Among the many factors that inspectors examine are:

  • compliance with the Occupational Health and Safety Act and its regulations
  • health and safety programs and policies
  • Internal Responsibility System — self reliance
  • training requirements⁄deficiencies
  • record of injuries, including musculoskeletal disorders (MSDs)
  • occurrence and record of workplace violence
  • attention to young worker health and safety
  • workplace–specific sector hazards.

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Who are the partners in Ontario’s prevention system?

The Ministry of Labour’s prevention partners are the Workplace Safety and Insurance Board WSIB and Ontario’s (HSAs). The mandate of the Ministry of Labour is the administration and enforcement of the Occupational Health and Safety Act.  The WSIB’s mandate is workplace injury and illness prevention.  The HSAs mandate is to provide workplace safety training, education and consultation.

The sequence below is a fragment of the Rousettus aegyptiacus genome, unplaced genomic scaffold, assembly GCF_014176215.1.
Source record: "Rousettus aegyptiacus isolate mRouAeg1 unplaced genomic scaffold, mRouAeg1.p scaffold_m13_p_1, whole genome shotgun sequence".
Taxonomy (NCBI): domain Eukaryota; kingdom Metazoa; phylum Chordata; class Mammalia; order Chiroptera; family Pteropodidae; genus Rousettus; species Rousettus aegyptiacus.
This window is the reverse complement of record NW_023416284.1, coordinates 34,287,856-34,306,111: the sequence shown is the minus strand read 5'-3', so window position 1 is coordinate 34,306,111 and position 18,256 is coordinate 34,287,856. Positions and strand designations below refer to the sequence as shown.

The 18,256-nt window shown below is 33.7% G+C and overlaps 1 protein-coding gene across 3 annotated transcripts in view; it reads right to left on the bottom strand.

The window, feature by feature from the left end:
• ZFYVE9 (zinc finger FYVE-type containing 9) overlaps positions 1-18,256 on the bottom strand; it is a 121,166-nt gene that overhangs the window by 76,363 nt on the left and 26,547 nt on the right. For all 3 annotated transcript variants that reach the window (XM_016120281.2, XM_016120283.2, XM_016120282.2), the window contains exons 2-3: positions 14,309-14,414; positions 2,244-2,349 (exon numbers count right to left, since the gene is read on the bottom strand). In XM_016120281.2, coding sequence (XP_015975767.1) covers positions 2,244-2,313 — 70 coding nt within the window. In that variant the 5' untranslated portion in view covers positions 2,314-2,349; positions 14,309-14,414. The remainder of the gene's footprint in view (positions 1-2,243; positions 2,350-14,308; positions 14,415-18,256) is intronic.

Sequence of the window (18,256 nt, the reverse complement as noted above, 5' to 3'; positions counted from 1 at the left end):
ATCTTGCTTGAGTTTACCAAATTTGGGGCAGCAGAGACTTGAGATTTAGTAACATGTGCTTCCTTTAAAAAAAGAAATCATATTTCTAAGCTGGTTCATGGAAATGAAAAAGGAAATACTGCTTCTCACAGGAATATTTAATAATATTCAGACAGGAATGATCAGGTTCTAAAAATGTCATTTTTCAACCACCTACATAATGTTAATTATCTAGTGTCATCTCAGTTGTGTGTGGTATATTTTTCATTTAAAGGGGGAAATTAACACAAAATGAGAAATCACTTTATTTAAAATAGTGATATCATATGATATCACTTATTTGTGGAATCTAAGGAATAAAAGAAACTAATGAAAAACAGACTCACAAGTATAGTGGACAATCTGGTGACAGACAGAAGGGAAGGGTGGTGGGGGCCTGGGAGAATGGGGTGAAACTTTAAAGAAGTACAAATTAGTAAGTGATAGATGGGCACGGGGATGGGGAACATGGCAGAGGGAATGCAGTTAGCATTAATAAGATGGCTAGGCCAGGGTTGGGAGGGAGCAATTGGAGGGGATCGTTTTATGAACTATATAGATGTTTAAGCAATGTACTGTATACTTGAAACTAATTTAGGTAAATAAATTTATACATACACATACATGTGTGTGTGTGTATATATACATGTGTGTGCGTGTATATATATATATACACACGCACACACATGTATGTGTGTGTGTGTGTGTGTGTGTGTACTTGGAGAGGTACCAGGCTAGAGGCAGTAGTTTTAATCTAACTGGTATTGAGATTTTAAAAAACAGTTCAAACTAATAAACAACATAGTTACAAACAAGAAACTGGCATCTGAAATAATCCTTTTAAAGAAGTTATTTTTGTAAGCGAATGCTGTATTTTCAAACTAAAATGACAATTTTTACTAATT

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How does Safe At Work Ontario differ from the WSIB Workwell Program?

The focus of the WSIB’s Workwell Health and Safety Program is prevention and education. Workwell provides audits and offers educational support to firms to improve their occupational health and safety practices.

Safe At Work Ontario aims to improve workplace health and safety practices through Ministry of Labour enforcement of provincial legislation.

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Why is Safe At Work Ontario so important?

Safe At Work Ontario is important because:

  • more than 250,000 people are injured in Ontario workplaces each year,
  • the direct cost (WSIB premiums) of a new lost time injury (LTI) (in 2007) was, on average, $21,300, and
  • the indirect cost of each LTI (in 2007), including re–hiring, re–training, lost productivity, etc., was $85,200.

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What was the previous targeted enforcement strategy?

The 2004-2008 High Risk Strategy focused on workplaces with the highest injury rates and costs. More than 30,000 workplaces, representing ten per cent of the companies insured by the WSIB, are responsible for some 40 per cent of all injuries and costs incurred. These workplaces were determined based upon the cost of their lost-time injuries since January 1, 2000.